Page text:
There had to have been something in my eyes that said I don’t believe you. I don’t believe you lost 70 pounds of baby fat in just five months. Not with a body like that.
Look at those abs, that perfect butt, those arms that look like first lady Michelle Obama’s.
So, just like that, Meticia Jackson whips out her iPhone, click, click and there she is – very, very pregnant.
“My arms were huge,” Jackson said. “I had a pooch.”
Soon after birthing her daughter, Jackson could hardly wait to get back in shape.
She purchased the popular “Black Girls Work Out, Too” DVD and waited.
“It took three weeks to get it because it was on back order,” Jackson said.
In May, she found out about Gymnetics, the fitness center founded by Ellen Ector and her daughter Lana, the same mother-daughter duo that produced the DVD. “I didn’t get in until July.”
Not unlike Black Girls RUN, launched in 2009 to battle the bulge in the African American community, “Black Girls Work Out, Too” is a fitness movement.
“There are so many generalizations about black women and fitness,” said Ector, a former social worker turned personal trainer. “We don’t work out. We don’t support one another. We want to change that. That’s why we started this initiative.”
More than anything, they aim to encourage women — black women, in particular — to live healthier lives.
Here’s why: Statistically, black women are more likely to suffer from diabetes, high blood pressure or heart disease, and die from them, at young ages.
All those ailments are linked to obesity and lack of physical activity. About four out of five African-American women are overweight or obese. And, according to a National Institutes of Health study, more than half of black girls report getting no physical activity at all by age 17, a potentially deadly habit.
As women began thinking about their New Year’s resolution, the Ectors hope more will consider making the lifestyle changes, not just losing weight but changing the way they live so that they are physically and emotionally healthier.
That shouldn’t be a problem in metro Atlanta, where there is a proliferation of fitness centers.
Just in the past few months, Orangetheory Fitness, a national fitness concept that provides motivational group training, expanded into metro Atlanta, opening shop in Midtown, Sandy Springs, Buckhead and East Cobb.
Moss Robertson, whose family operated the Boomershine automotive dealerships in Atlanta for more than 70 years, recently embarked on a new entrepreneurial journey in the fitness industry, debuting eight Exercise Coach locations in Atlanta. The first is scheduled to open in February in Buckhead and Johns Creek.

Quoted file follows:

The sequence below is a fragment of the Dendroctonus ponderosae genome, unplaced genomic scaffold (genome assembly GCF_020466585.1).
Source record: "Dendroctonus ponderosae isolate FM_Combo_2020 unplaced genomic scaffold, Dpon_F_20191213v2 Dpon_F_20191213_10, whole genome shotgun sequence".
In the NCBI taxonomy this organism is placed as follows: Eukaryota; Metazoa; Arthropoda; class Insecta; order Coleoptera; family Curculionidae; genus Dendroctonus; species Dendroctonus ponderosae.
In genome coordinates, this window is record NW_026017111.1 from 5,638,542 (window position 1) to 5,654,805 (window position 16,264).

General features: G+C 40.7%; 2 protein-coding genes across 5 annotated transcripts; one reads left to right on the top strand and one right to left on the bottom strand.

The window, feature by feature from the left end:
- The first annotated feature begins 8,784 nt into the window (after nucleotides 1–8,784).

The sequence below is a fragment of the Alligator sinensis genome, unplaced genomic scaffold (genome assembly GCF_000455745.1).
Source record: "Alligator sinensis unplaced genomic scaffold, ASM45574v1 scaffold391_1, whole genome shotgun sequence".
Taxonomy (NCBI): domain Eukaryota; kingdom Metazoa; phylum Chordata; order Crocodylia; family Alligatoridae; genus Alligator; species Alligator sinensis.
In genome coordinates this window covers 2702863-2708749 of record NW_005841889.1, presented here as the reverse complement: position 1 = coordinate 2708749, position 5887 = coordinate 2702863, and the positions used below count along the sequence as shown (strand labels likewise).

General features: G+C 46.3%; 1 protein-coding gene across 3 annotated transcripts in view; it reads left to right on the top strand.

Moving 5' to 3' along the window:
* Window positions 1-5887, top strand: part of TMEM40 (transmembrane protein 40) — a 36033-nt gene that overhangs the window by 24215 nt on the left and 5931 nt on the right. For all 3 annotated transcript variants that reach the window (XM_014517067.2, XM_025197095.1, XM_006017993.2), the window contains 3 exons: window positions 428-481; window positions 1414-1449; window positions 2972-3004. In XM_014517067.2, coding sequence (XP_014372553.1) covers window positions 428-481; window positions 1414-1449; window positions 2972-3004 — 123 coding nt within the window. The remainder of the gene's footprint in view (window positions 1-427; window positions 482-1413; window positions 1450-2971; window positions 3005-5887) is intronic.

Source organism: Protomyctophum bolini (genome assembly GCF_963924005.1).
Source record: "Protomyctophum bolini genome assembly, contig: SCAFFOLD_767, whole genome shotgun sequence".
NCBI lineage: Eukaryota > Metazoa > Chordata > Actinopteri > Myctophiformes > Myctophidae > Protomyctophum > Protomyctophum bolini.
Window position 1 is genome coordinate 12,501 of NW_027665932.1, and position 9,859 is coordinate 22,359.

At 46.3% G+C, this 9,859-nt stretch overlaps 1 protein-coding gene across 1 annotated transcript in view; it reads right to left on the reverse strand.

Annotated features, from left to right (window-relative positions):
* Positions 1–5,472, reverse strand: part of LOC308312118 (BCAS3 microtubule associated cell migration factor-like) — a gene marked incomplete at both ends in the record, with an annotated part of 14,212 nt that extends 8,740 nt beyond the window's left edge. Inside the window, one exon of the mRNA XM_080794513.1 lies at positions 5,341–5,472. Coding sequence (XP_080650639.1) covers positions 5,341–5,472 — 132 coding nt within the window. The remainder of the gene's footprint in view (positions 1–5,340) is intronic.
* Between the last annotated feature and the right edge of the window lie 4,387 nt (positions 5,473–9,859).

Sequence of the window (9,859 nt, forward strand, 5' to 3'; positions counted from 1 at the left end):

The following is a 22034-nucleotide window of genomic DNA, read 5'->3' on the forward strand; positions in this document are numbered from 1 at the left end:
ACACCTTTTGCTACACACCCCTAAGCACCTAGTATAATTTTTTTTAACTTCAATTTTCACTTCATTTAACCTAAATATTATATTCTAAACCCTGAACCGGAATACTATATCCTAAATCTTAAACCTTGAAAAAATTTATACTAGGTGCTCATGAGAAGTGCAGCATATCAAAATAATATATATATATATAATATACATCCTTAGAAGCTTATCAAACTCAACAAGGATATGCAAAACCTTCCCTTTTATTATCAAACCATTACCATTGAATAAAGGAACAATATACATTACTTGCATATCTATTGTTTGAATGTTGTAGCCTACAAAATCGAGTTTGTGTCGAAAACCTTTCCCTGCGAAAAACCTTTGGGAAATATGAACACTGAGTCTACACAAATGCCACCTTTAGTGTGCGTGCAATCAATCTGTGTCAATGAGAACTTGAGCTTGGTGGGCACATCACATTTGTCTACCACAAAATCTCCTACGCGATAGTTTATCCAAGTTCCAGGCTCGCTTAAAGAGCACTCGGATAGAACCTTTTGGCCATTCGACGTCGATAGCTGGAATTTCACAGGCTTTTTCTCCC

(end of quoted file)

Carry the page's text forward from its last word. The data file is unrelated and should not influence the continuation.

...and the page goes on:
Losing weight remains the top resolution among people who make them. And yet statistics show that by the end of January, only 64 percent of resolvers are still hanging in there; six months later, that number drops to 44 percent.
Ector said the key to staying with your goal is to team up with someone who will hold you accountable.
For Jackson, that someone was Erika Weathers, a two-time breast cancer survivor who texts her every day to get up and get to Atlanta.
Weathers, 44, said a girlfriend told her about Gymnetics Fitness.
“Even though I was working out, I wasn’t getting the results I was looking for,” Weathers said. “I had hit a plateau.”
She joined Gymnetics in May.
“My whole being is totally different,” she said. “I feel lighter and it’s just great coming in and working out with a group of women. I’m so glad I found these ladies.”
Ector opened Gymnetics 2010, after years of dividing her time between her day job and her one true love, personal training.
It was a leap of faith, she said, that took root after a fashion photography studio her son Robert and daughter Leah opened took off.
“I thought if they can do it, so can I,” Ector said.
She and Lana first opened shop in a two-room loft above the studio and in October expanded to a strip mall off Howell Mill Road.
“We do five group classes a day,” Lana Ector said.
A typical workout, she said, includes a three-to-five minute warm-up; a kettle bell boxing routine for strength and cardio training and then kickboxing. Members also received a 30-day healthy eating plan each month.
Ector said her journey into fitness began soon after the last of her five children were born. She was 40 years old and weighed 200 pounds.
“I just didn’t like the way I looked,” she said. “I started running and lifting weights and, in nine months, I had the body I wanted.”
Soon thereafter, she was certified as a personal trainer.
The women who frequent Gymnetic classes, “We call them Gems,” Ellen Ector said. “They’re brilliant on the inside and shine on the outside.”
Tips to get healthy in 2014
- Start slow but be consistent
- Trade that large plate for a smaller one
- Work out 45 minutes a day, 4 to 5 days a week
- If you can’t afford a gym, start walking
- Enlist a friend to hold you accountable
Source: Ellen Ector, co-owner of Gymnetics